Providing Multiple Constructors in Your Python Classes


Sometimes you need to write a Python class that provides multiple ways to construct objects. In other words, you want a class that implements multiple constructors. This kind of class comes in handy when you need to create instances using different types or numbers of arguments. Having the tools to provide multiple constructors will help you write flexible classes that can adapt to changing needs.

In Python, there are several techniques and tools that you can use to construct classes, including simulating multiple constructors through optional arguments, customizing instance creation via class methods, and doing special dispatch with decorators. If you want to learn about these techniques and tools, then this tutorial is for you.

In this tutorial, you’ll learn how to:

Use optional arguments and type checking to simulate multiple constructors
Write multiple constructors using the built-in @classmethod decorator
Overload your class constructors using the @singledispatchmethod decorator

You’ll also get a peek under the hood at how Python internally constructs instances of a regular class and how some standard-library classes provide multiple constructors.

To get the most out of this tutorial, you should have basic knowledge of object-oriented programming and understand how to define class methods with @classmethod. You should also have experience working with decorators in Python.

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Instantiating Classes in Python

Python supports object-oriented programming with classes that are straightforward to create and use. Python classes offer powerful features that can help you write better software. Classes are like blueprints for objects, also known as instances. In the same way that you can build several houses from a single blueprint, you can build several instances from a class.

To define a class in Python, you need to use the class keyword followed by the class name:

>>>>>> # Define a Person class
>>> class Person:
def __init__(self, name): = name

Python has a rich set of special methods that you can use in your classes. Python implicitly calls special methods to automatically execute a wide variety of operations on instances. There are special methods to make your objects iterable, provide a suitable string representation for your objects, initialize instance attributes, and a lot more.

A pretty common special method is .__init__(). This method provides what’s known as the instance initializer in Python. This method’s job is to initialize instance attributes with appropriate values when you instantiate a given class.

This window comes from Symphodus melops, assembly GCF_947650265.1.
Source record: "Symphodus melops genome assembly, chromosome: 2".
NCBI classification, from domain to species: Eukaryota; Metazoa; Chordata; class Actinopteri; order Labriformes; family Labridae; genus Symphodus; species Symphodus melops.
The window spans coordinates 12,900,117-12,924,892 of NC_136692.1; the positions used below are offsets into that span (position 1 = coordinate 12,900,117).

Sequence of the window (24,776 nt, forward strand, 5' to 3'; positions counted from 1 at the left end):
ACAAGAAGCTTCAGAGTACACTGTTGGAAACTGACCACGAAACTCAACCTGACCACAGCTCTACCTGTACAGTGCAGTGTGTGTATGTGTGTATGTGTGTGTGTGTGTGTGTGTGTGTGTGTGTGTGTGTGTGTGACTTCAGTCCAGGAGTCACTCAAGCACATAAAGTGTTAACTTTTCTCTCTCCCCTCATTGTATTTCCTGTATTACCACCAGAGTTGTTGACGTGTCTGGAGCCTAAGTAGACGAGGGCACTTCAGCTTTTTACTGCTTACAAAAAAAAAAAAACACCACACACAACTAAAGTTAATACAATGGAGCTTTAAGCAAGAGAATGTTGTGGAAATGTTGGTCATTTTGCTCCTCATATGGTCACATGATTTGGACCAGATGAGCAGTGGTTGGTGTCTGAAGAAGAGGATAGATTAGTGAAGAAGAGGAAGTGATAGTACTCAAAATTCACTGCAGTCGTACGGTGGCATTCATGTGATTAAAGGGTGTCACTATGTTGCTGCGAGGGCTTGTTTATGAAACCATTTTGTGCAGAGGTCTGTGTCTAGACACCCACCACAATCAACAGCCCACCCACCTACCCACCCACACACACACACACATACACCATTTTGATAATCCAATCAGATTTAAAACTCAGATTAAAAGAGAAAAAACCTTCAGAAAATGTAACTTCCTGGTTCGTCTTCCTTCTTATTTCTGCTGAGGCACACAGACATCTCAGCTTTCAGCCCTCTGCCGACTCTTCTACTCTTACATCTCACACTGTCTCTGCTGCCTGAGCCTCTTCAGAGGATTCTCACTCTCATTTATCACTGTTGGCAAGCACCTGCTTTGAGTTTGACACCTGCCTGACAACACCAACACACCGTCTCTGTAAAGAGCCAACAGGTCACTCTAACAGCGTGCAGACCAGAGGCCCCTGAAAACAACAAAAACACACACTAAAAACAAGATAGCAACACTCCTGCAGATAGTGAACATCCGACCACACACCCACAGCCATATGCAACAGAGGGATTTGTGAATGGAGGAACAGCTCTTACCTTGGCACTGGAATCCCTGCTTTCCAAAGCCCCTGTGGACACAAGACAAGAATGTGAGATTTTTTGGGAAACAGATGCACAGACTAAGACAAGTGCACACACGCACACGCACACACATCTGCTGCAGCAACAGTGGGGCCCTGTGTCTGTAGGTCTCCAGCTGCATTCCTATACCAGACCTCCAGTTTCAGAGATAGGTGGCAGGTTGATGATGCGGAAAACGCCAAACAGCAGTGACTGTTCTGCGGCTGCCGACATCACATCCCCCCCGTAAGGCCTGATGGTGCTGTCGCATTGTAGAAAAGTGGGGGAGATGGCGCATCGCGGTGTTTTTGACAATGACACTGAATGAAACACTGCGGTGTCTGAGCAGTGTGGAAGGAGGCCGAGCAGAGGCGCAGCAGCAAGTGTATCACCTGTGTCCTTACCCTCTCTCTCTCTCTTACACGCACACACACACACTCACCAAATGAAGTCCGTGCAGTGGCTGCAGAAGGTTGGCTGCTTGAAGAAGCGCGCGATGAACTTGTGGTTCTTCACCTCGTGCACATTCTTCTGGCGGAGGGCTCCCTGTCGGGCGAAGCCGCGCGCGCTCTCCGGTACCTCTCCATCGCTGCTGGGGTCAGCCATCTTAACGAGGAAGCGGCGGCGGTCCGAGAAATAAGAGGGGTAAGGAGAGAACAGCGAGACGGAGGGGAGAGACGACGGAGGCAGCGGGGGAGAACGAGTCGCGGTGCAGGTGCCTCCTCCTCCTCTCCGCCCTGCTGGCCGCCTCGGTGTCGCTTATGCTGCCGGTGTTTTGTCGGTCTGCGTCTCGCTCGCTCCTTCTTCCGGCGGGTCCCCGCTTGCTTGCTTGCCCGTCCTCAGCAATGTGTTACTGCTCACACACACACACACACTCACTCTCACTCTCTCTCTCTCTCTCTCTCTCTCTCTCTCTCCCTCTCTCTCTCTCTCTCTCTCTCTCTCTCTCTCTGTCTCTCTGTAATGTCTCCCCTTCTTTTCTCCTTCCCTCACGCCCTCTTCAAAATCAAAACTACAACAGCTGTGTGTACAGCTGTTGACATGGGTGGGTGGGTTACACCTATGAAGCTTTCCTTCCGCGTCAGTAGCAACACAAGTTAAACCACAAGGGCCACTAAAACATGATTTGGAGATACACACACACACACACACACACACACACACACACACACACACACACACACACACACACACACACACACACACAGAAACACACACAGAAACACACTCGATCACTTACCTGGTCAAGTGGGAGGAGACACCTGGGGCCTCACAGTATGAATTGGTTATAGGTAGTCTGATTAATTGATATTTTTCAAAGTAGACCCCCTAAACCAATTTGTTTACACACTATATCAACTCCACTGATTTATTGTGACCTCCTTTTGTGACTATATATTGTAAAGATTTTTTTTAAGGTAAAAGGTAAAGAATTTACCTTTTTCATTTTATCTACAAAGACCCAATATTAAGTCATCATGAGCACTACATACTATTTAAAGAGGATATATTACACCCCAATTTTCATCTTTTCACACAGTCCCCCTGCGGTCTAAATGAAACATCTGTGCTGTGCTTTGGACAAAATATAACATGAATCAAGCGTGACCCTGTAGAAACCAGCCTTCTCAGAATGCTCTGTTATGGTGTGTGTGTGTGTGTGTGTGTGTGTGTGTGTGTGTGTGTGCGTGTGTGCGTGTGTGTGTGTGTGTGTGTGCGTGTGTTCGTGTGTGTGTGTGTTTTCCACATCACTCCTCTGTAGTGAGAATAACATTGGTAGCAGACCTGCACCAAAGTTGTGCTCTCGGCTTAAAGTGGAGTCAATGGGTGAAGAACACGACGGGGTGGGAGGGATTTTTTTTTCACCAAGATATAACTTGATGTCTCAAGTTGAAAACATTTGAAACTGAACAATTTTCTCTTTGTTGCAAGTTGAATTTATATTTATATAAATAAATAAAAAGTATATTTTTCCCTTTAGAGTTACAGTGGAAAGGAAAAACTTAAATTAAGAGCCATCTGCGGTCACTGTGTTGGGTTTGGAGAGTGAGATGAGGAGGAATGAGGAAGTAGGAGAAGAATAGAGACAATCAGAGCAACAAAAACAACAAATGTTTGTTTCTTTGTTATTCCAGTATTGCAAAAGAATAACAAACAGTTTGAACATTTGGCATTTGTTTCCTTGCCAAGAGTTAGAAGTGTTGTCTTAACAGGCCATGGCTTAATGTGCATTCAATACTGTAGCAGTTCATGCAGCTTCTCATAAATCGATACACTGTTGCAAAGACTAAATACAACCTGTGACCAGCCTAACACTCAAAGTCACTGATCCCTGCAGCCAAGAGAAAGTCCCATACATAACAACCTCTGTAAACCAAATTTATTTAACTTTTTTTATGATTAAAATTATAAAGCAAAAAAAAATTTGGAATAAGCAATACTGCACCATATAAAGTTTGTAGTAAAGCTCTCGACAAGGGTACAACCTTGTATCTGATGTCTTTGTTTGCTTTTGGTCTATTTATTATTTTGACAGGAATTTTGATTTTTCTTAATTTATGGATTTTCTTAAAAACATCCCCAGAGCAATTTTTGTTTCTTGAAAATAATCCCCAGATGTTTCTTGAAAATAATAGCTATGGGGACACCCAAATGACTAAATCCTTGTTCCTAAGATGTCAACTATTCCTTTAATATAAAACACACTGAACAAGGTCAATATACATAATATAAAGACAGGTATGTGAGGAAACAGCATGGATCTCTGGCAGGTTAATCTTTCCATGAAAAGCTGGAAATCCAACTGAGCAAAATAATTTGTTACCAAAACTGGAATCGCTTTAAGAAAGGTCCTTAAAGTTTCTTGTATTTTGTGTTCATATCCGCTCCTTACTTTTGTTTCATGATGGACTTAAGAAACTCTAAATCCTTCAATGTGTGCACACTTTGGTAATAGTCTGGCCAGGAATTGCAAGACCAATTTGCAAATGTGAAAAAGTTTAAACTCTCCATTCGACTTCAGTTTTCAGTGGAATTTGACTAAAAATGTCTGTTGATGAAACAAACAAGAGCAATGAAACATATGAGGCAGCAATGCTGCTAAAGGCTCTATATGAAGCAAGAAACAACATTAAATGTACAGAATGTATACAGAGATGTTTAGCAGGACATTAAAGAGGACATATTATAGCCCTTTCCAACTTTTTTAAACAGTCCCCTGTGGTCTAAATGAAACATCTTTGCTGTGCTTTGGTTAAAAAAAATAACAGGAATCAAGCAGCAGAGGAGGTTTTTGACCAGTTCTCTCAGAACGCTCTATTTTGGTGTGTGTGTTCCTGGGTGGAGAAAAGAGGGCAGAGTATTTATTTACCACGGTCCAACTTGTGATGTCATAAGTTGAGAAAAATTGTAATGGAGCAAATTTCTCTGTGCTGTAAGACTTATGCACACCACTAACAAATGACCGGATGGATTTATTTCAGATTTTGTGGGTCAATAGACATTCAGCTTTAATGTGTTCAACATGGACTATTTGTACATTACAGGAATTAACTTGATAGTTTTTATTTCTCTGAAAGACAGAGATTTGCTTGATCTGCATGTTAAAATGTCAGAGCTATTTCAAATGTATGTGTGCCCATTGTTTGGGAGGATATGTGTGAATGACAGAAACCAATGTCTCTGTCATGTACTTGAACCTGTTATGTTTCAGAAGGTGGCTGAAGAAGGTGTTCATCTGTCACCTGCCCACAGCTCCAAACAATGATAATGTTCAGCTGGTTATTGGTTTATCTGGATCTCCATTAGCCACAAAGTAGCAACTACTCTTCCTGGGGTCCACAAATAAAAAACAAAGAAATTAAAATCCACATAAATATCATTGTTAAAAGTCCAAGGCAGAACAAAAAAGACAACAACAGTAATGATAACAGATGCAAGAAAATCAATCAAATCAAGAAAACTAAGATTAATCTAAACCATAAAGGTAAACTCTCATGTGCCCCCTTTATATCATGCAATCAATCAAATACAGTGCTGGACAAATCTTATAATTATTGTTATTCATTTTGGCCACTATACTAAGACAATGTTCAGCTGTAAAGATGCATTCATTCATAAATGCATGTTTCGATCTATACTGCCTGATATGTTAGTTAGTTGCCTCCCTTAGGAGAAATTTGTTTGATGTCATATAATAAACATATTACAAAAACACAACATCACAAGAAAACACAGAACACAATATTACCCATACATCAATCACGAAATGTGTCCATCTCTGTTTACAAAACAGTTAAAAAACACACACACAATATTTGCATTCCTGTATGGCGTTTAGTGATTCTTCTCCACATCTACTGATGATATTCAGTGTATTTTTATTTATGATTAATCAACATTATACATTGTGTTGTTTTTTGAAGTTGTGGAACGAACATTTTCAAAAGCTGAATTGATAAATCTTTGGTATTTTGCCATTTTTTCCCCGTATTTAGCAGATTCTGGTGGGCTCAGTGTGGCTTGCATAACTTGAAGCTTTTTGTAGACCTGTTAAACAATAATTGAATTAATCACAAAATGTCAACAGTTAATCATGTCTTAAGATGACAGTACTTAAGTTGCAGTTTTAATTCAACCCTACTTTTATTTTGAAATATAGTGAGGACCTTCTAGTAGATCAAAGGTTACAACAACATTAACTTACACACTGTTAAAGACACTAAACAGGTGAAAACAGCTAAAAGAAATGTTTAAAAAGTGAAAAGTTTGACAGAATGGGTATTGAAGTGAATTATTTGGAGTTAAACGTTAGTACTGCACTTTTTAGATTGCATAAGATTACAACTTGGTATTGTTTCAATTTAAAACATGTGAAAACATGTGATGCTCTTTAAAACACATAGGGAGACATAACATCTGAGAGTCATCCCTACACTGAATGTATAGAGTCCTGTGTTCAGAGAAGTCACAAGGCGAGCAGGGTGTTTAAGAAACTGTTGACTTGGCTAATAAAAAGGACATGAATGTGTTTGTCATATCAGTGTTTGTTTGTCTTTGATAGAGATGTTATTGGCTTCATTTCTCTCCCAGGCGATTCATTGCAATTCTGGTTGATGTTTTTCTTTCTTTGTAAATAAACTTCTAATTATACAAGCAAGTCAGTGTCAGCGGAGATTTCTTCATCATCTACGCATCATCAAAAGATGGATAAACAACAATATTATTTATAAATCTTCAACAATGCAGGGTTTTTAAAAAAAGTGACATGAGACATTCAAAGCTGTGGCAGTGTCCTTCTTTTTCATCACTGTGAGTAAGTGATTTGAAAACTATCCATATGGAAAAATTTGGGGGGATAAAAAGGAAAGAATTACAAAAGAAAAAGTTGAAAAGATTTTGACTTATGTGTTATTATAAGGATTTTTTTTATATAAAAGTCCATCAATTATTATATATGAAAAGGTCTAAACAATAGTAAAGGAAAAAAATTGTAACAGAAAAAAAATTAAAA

In Person, the .__init__() method’s first argument is called self. This argument holds the current object or instance, which is passed implicitly in the method call. This argument is common to every instance method in Python. The second argument to .__init__() is called name and will hold the person’s name as a string.

Note: Using self to name the current object is a pretty strong convention in Python but not a requirement. However, using another name will raise some eyebrows among your fellow Python developers.

Once you’ve defined a class, you can start instantiating it. In other words, you can start creating objects of that class. To do this, you’ll use a familiar syntax. Just call the class using a pair of parentheses (()), which is the same syntax that you use to call any Python function:

>>>>>> # Instantiating Person
>>> john = Person(“John Doe”)
‘John Doe’

In Python, the class name provides what other languages, such as C++ and Java, call the class constructor. Calling a class, like you did with Person, triggers Python’s class instantiation process, which internally runs in two steps:

Create a new instance of the target class.
Initialize the instance with suitable instance attribute values.

To continue with the above example, the value that you pass as an argument to Person is internally passed to .__init__() and then assigned to the instance attribute .name. This way, you initialize your person instance, john, with valid data, which you can confirm by accessing .name. Success! John Doe is indeed his name.

Note: When you call the class to create a new instance, you need to provide as many arguments as .__init__() requires so that this method can initialize all the instance attributes that demand an initial value.

Now that you understand the object initialization mechanism, you’re ready to learn what Python does before it gets to this point in the instantiation process. It’s time to dig into another special method, called .__new__(). This method takes care of creating new instances in Python.

Note: The .__new__() special method is often called a class constructor in Python. However, its job is actually to create new objects from the class blueprint, so you can more accurately call it an instance creator or object creator.

The .__new__() special method takes the underlying class as its first argument and returns a new object. This object is typically an instance of the input class, but in some cases, it can be an instance of a different class.

If the object that .__new__() returns is an instance of the current class, then this instance is immediately passed to .__init__() for initialization purposes. These two steps run when you call the class.

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